By Dr Spela Bavcar (Oncology Specialist)
What is a mast cell tumor?
Mast cells are immune cells located in the skin and other tissues, that are normally responsible for allergic reactions, such as the itching and swelling from mosquito bites. In both dogs and cats, tumors (tumours) can form from mast cells, and accounts for one of the most common skin-based cancers.
What dogs and cats get mast cell tumors?
In dogs, the average age for mast cell tumor diagnosis is between 8 to 9 years, while it is most common for middle-aged to older cats. Certain breeds are predisposed, such as pugs, boxers, Labradors, Staffordshire bullterriers, Shar-Peis, and Siamese cats.
The exact cause of mast cell tumors is unknown. However, it is suspected there are genetic factors that may be responsible.
Mast cell tumor symptoms in dogs and cats
Diagnosing mast cell tumors can be complicated, as they can look different from animal to animal. Most commonly, they appear as a single mass in or just under the skin. They can be white, pink, or tan in colour. They can occasionally be hairless, or even bruised or ulcerated. Sometimes they can even change in size. In some cases, a pet may have more than one mass.
In dogs, they can appear anywhere on the body. In cats, they are more common on the head and neck, especially around the ear.
Because of the many roles mast cells play, and the different types of hormones and bodily chemicals they produce, other symptoms can be varied in dogs and cats. These include vomiting, diarrhoea, swelling of the body, fever and potentially severe (anaphylactic) reaction.
Diagnosing mast cell tumors in dogs and cats
One of the most common ways to confirm a mast cell tumor is through a fine needle aspirate. This is a relatively non-invasive procedure, when thin needles are inserted into the suspected tumor and surrounding lymph nodes to obtain small samples of the cells. The samples can then be assessed under a microscope to see if the cells are normal or cancerous, and to check for spread.
Additional diagnostic procedures can also be performed to “stage” the tumor. A higher stage refers to a more advanced cancer with reduced estimated pet survival.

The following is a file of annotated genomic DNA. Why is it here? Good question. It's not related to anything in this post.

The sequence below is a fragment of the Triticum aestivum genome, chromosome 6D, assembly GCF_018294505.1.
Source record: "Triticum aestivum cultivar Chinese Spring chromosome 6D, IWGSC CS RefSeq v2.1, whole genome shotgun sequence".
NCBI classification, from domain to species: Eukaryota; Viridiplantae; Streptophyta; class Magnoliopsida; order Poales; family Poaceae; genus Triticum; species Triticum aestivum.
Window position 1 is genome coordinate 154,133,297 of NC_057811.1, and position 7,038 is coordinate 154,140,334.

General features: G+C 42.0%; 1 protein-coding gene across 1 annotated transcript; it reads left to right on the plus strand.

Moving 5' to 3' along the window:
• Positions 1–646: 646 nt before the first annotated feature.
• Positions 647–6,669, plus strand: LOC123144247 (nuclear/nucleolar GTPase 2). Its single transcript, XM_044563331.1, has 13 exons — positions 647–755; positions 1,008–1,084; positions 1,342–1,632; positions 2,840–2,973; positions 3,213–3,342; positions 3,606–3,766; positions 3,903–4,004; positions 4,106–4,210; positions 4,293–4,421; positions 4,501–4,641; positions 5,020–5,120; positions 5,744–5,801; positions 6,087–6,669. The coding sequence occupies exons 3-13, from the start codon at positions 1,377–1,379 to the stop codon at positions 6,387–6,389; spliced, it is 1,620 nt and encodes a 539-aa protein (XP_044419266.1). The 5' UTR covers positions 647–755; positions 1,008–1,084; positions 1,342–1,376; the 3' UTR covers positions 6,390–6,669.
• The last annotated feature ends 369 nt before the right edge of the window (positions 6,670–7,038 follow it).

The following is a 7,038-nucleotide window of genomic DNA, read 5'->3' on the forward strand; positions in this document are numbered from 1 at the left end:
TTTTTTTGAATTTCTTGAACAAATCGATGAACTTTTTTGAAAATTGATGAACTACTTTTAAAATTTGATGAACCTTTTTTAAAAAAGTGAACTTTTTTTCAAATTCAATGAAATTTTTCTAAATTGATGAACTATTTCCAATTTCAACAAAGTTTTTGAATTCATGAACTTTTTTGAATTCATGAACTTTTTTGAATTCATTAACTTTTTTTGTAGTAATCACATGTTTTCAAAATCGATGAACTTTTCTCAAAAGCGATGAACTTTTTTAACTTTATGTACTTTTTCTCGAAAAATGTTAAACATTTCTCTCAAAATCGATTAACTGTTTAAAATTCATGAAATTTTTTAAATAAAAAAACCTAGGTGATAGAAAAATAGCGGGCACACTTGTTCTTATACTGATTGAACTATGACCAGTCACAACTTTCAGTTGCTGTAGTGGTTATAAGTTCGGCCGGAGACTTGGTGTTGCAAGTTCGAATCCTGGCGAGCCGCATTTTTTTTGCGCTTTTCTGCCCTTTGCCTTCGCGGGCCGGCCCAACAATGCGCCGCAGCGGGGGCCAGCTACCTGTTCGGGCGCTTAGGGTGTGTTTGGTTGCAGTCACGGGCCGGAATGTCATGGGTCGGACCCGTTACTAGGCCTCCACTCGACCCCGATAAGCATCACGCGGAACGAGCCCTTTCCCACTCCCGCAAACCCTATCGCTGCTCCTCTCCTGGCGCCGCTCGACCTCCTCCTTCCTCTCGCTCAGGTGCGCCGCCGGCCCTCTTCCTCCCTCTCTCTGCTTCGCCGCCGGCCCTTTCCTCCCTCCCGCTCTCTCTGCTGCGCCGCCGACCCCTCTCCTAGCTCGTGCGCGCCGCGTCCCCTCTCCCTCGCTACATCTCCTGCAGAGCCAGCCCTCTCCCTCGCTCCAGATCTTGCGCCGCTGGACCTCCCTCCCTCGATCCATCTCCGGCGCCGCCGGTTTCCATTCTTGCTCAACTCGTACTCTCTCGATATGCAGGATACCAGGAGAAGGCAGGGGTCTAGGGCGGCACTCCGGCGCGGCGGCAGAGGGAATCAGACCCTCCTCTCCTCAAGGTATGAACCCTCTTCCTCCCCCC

Diagnostics may be performed by different types of veterinarians, such as your local vet, Internal Medicine Specialists, or Dermatologists. Only after accurate diagnosis, can treatment commence with one or more Oncologists (cancer specialists).
Treating mast cell tumors in dogs and cats
The treatment of mast cell tumors can involve one or more methods used in conjunction.
- Surgical – cutting the tumor out
- Radiation therapy – using a linear accelerator to specifically target the mass
- Chemotherapy or targeted therapy – using drugs to manage the tumor and/or slow or prevent the spread of cancer
The specific treatment used will vary greatly from case to case and will depend on variables such as stage of cancer, whether it has spread, where the cancer is located, etc, while also taking into account the wishes of the family.
There is no one size fits all approach, which is why SASH is home to the Animal Cancer Centre. This, one of a kind in Australia, multidisciplinary team specialises in the treatment of cancer in dogs and cats through providing Surgical, Radiation, and Medical Oncology services under one roof.
Mast cell tumor treatment outcomes
When a mast cell tumor is first diagnosed, it is important to refer the case to an Oncologist. With the development and implementation of a treatment plan, it is possible to significantly prolong the duration and quality of life for the pet. In some cases, it can be cured completely, never to return.
The outcome largely depends on the grade and spread of the tumor. For this reason, it is important to seek veterinary advice if you are concerned about any cancer. Obtaining an early diagnosis can help with improving the outcome once the case is referred to an Oncologist.
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